- with one and the same relatively simple mathematical expression." He noted with satisfaction that Neumann had required many hypotheses to reach a similar result.
- Neumann stuck to his guns, however, although he acknowledged that conservation of energy was a basic principle of physics, and he admitted that Helmholtz's theory appeared to have a simpler structure.
- One important reason, in general, that Neumann opposed Helmholtz's approach was that Helmholtz's states of energy and their interaction made the explanation of many electrodynamic phenomena more complicated than explanations based upon Weber's or Maxwell's theories.
- Neumann also made important pure mathematical contributions.
- During the 1860s Neumann wrote papers on the Dirichlet problem and the 'logarithmic potential', a term he coined.
- In 1890 Émile Picard used Neumann's results to develop his method of successive approximation which he used to give existence proofs for the solutions of partial differential equation.
- There are a great many mathematical terms named after 'Neumann' but it is such a common name that often it is difficult to determine which are named after Carl Gottfried Neumann.
- For example, MathSciNet lists 7357 papers with 'Neumann' in the title.
- Several terms are easy to establish as being named after Carl Neumann, however, such as the Neumann-Poincaré Operator, the Neumann boundary value problem, the Neumann boundary condition, the Neumann series, and the Neumann problem.
- In addition to his research and teaching, Neumann made another important contribution to mathematics as a founder and editor of Mathematische Annalen.
- The volume, in four parts, contained five papers by Neumann, namely: Geometrische Untersuchung über die Bewegung eines starren Körpers Ⓣ(Geometrical examination of the motion of a rigid body); Zur Theorie der Functionaldeterminanten Ⓣ(On the theory of functional determinants); Notizen zu einer kürzlich erschienenen Schrift über die Principien der Elektrodynamik Ⓣ(Notes on a recently published treatise on the principles of electrodynamics); Über die Aetherbewegung in Krystallen Ⓣ(On the aether movement in crystals); and Notiz über das cykloidische Pendel Ⓣ(Note on the cyclic pendulum).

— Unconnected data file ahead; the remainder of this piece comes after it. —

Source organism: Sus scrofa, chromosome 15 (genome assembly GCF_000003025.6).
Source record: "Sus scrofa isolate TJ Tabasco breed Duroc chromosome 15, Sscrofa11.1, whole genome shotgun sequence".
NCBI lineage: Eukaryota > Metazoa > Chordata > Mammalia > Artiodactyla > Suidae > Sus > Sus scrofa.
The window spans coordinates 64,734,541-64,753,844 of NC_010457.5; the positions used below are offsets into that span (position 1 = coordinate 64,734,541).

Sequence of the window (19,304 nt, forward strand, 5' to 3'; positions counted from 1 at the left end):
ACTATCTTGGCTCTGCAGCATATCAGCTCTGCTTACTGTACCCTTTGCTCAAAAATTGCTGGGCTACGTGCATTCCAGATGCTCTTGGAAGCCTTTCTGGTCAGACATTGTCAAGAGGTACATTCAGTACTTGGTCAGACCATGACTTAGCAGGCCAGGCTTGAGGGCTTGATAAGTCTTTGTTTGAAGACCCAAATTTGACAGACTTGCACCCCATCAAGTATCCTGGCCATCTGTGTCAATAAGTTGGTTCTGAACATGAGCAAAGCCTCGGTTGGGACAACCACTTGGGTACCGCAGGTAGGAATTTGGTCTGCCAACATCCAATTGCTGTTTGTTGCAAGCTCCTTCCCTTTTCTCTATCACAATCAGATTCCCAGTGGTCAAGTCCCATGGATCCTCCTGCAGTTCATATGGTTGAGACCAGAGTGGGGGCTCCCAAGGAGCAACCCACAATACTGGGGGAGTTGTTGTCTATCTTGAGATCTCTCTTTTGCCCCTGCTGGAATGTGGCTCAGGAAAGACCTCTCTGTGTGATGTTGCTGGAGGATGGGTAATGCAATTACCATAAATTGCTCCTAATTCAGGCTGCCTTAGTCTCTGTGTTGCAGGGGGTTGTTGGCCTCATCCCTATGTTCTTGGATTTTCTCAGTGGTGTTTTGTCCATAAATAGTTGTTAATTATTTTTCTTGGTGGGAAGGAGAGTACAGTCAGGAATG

- For this reason, Neumann himself preferred publication in the form of monographs and textbooks.
- The idea of founding a new journal was considered, but it was Neumann who gave it life by working with the right publisher in the company Teubner, with whom he had been in business for some time, recognised the ideal editor in Clebsch, a friend he studied with in his youth, and brought them together.
- This happened in a letter to Teubner of 10 June 1868, which has been printed several times, in which Neumann summarizes the duties of a good editor in three sentences of classical correctness and conciseness.
- How much credit he gave himself for his share in the founding of the Annalen, is seen by the heading which he gave after the death of Clebsch: "Founded by Rudolf Friedrich Alfred Clebsch in conjunction with Carl Neumann".
- A later period has changed this modest formulation, by placing the two names Clebsch and Neumann side by side.
- Neumann was probably far from the actual editorial activity.

Born 7 May 1832, Königsberg, Germany (now Kaliningrad, Russia). Died 27 March 1925, Leipzig, Sachsen, Germany.

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**O’Connor, John J; Robertson, Edmund F**: MacTutor History of Mathematics Archive